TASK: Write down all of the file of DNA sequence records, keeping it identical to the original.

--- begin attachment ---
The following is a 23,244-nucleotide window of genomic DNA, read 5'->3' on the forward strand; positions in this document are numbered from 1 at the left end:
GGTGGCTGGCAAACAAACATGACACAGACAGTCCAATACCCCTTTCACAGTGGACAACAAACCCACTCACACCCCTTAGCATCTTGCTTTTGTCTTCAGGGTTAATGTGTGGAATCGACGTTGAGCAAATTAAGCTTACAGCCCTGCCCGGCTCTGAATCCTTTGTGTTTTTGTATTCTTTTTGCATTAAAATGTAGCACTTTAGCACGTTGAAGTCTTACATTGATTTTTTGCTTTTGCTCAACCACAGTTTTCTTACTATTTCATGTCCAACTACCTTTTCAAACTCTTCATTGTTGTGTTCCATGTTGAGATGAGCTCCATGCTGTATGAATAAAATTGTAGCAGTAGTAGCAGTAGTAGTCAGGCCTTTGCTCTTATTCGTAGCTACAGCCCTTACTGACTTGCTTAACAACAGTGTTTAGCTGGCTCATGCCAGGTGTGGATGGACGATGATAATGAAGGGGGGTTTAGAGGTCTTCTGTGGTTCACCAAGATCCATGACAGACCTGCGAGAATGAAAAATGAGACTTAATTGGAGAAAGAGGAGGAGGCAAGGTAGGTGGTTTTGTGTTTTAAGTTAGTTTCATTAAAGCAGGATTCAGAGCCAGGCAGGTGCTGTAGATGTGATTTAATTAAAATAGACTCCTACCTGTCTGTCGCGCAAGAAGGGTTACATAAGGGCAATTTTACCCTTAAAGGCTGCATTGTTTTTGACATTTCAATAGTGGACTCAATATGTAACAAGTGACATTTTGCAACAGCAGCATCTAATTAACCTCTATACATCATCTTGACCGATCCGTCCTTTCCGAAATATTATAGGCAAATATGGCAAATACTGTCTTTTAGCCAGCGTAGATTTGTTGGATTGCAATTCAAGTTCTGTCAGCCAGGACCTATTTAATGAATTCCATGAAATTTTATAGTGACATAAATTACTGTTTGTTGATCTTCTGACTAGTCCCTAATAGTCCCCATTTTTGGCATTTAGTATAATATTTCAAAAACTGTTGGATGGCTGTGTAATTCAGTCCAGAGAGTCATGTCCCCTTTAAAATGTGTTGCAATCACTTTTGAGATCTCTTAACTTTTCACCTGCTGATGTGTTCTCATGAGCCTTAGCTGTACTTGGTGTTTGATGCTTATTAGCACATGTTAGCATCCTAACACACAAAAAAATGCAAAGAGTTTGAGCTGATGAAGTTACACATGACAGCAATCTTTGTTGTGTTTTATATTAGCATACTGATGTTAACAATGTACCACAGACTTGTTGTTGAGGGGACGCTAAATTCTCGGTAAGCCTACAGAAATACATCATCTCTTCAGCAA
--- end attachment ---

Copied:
The following is a 23,244-nucleotide window of genomic DNA, read 5'->3' on the forward strand; positions in this document are numbered from 1 at the left end:
GGTGGCTGGCAAACAAACATGACACAGACAGTCCAATACCCCTTTCACAGTGGACAACAAACCCACTCACACCCCTTAGCATCTTGCTTTTGTCTTCAGGGTTAATGTGTGGAATCGACGTTGAGCAAATTAAGCTTACAGCCCTGCCCGGCTCTGAATCCTTTGTGTTTTTGTATTCTTTTTGCATTAAAATGTAGCACTTTAGCACGTTGAAGTCTTACATTGATTTTTTGCTTTTGCTCAACCACAGTTTTCTTACTATTTCATGTCCAACTACCTTTTCAAACTCTTCATTGTTGTGTTCCATGTTGAGATGAGCTCCATGCTGTATGAATAAAATTGTAGCAGTAGTAGCAGTAGTAGTCAGGCCTTTGCTCTTATTCGTAGCTACAGCCCTTACTGACTTGCTTAACAACAGTGTTTAGCTGGCTCATGCCAGGTGTGGATGGACGATGATAATGAAGGGGGGTTTAGAGGTCTTCTGTGGTTCACCAAGATCCATGACAGACCTGCGAGAATGAAAAATGAGACTTAATTGGAGAAAGAGGAGGAGGCAAGGTAGGTGGTTTTGTGTTTTAAGTTAGTTTCATTAAAGCAGGATTCAGAGCCAGGCAGGTGCTGTAGATGTGATTTAATTAAAATAGACTCCTACCTGTCTGTCGCGCAAGAAGGGTTACATAAGGGCAATTTTACCCTTAAAGGCTGCATTGTTTTTGACATTTCAATAGTGGACTCAATATGTAACAAGTGACATTTTGCAACAGCAGCATCTAATTAACCTCTATACATCATCTTGACCGATCCGTCCTTTCCGAAATATTATAGGCAAATATGGCAAATACTGTCTTTTAGCCAGCGTAGATTTGTTGGATTGCAATTCAAGTTCTGTCAGCCAGGACCTATTTAATGAATTCCATGAAATTTTATAGTGACATAAATTACTGTTTGTTGATCTTCTGACTAGTCCCTAATAGTCCCCATTTTTGGCATTTAGTATAATATTTCAAAAACTGTTGGATGGCTGTGTAATTCAGTCCAGAGAGTCATGTCCCCTTTAAAATGTGTTGCAATCACTTTTGAGATCTCTTAACTTTTCACCTGCTGATGTGTTCTCATGAGCCTTAGCTGTACTTGGTGTTTGATGCTTATTAGCACATGTTAGCATCCTAACACACAAAAAAATGCAAAGAGTTTGAGCTGATGAAGTTACACATGACAGCAATCTTTGTTGTGTTTTATATTAGCATACTGATGTTAACAATGTACCACAGACTTGTTGTTGAGGGGACGCTAAATTCTCGGTAAGCCTACAGAAATACATCATCTCTTCAGCAA